The infomercials have invaded publicly-funded teevee in the guise of “medical programming.” How fucking wonderful.
Robert Burton appears less than impressed:
Last week, I turned to my local PBS station, KQED, and ran headlong into yet another program of medical self-promotion. Mark Hyman, M.D., a family physician, was talking about “brain fog” and “broken minds” and how such “conditions” could be cured or prevented by using “The UltraMind Solution” — a combination of books, DVDs and home questionnaires.
Before I could change the channel, I heard Dr. Hyman make the following comments: “The way we think about disease, mental illness, and our brain aging, actually has nothing, nothing to do with how our body actually works … The way we think about disease is all wrong … the name of the disease tells us nothing about the real reason or the causes of them. Diseases don’t exist.”
If Dr. Hyman is correct, then we should disregard present medical knowledge and research. And yet, to justify his pet theories, Dr. Hyman cherry-picks from the very medical literature that he thinks approaches disease from the wrong perspective. Take, for example, his opinion that “the most remarkable scientific finding of the last decade is that you can have an inflamed, sore and swollen brain.” And from his blog site: “New research proves that almost all brain problems are connected to or caused by inflammation.” Indeed, Dr. Hyman opines that “if you treat the inflammation, the symptoms go away.”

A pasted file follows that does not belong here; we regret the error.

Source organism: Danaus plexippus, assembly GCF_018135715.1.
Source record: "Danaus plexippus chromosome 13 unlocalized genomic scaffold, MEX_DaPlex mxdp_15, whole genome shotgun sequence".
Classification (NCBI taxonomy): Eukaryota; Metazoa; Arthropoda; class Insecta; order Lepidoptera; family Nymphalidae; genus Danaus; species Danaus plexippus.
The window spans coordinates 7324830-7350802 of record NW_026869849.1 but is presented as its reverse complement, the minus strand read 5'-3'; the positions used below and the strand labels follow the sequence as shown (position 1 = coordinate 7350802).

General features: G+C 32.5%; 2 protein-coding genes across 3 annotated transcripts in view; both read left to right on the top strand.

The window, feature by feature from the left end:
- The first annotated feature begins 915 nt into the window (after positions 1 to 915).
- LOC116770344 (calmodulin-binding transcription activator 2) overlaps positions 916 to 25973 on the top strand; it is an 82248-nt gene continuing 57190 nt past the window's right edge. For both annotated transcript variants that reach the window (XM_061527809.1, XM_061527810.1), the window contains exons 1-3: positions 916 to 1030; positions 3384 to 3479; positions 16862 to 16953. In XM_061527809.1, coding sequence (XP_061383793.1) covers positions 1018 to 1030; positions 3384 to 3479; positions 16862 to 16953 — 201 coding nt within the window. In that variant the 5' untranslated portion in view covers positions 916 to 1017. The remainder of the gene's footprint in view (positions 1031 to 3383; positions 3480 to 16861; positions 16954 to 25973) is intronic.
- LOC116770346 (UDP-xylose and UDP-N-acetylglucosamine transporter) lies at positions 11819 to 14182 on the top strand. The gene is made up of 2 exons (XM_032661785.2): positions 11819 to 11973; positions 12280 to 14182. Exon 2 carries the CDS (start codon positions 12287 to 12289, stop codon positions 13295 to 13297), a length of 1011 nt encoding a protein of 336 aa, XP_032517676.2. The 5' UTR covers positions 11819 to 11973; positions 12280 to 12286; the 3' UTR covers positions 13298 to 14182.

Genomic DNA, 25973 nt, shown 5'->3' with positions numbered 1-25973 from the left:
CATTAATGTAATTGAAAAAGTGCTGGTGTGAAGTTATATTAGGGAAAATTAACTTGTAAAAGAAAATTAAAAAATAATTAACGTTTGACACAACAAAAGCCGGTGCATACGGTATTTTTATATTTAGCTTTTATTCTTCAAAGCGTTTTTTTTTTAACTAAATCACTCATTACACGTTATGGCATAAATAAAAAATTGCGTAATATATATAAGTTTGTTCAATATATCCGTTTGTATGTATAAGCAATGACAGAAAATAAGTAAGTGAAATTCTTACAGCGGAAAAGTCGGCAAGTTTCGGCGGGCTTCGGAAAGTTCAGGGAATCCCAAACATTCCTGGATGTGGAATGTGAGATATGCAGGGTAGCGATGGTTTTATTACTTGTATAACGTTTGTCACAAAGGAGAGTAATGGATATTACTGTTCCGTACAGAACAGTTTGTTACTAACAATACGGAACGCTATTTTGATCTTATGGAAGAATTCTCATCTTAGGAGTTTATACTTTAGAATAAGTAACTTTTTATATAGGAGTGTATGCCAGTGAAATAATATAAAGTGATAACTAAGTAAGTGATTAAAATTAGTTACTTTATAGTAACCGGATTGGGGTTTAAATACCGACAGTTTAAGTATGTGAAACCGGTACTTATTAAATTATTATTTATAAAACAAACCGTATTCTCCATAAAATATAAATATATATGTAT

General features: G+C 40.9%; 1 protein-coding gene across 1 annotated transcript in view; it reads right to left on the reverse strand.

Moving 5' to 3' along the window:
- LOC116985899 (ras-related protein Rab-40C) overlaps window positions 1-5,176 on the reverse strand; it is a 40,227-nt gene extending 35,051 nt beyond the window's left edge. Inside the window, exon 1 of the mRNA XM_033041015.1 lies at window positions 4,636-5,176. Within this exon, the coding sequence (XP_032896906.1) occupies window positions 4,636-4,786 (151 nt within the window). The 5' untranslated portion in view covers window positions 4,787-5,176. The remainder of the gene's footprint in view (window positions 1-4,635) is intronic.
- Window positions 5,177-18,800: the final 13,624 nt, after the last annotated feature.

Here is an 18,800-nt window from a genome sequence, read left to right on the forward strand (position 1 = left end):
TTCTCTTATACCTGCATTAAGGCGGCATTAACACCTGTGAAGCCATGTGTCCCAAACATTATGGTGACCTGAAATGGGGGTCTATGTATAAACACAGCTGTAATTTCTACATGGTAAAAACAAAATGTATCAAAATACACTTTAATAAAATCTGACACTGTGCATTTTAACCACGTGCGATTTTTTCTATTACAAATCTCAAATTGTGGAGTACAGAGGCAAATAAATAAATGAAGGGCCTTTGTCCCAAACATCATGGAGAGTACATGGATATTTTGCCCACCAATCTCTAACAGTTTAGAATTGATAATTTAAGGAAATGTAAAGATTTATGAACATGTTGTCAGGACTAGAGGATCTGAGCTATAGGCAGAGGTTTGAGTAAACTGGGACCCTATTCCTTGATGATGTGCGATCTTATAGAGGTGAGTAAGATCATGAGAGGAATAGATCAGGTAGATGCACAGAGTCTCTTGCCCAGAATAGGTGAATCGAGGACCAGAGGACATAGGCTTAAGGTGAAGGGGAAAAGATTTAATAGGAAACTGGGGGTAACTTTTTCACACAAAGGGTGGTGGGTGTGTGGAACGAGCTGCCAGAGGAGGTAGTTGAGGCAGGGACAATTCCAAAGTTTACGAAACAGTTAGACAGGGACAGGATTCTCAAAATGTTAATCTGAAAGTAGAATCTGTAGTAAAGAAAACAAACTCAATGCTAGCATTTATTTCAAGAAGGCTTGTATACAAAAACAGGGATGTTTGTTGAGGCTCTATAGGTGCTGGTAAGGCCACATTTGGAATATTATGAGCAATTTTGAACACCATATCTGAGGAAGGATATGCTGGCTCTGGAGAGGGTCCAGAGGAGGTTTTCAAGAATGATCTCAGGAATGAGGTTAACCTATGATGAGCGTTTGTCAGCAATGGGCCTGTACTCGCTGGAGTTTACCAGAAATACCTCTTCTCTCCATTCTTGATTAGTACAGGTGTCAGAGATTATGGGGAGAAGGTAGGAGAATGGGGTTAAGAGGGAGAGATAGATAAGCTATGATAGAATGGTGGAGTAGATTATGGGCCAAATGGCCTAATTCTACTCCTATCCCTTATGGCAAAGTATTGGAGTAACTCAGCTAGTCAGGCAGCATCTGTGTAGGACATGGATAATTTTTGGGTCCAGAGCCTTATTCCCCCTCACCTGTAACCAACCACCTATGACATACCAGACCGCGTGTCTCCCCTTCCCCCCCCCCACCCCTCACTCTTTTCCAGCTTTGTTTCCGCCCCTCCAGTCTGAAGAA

Wow, that’s brilliant. And I suppose next he’s going to tell us that since hemophilia, traumatic amputations and Ebola all involve bleeding, Bandaids will cure all.
An appropriate analogy would be a bacterial sore throat. The streptococcus organism causes the sore throat; what we see on examination of the throat is inflammation of the underlying tissues. But it wouldn’t make sense to say that the inflammation caused strep throat; rather it would be a response to the strep. In order to blame inflammation as the primary cause, one has to abandon the traditional disease model — the position that Dr. Hyman takes at the start of his program.
Note to Dr. Hyman: Association is not causation.
Although associating Dr. Hyman with PBS has apparently caused a precipitous decline in the quality of their science programming.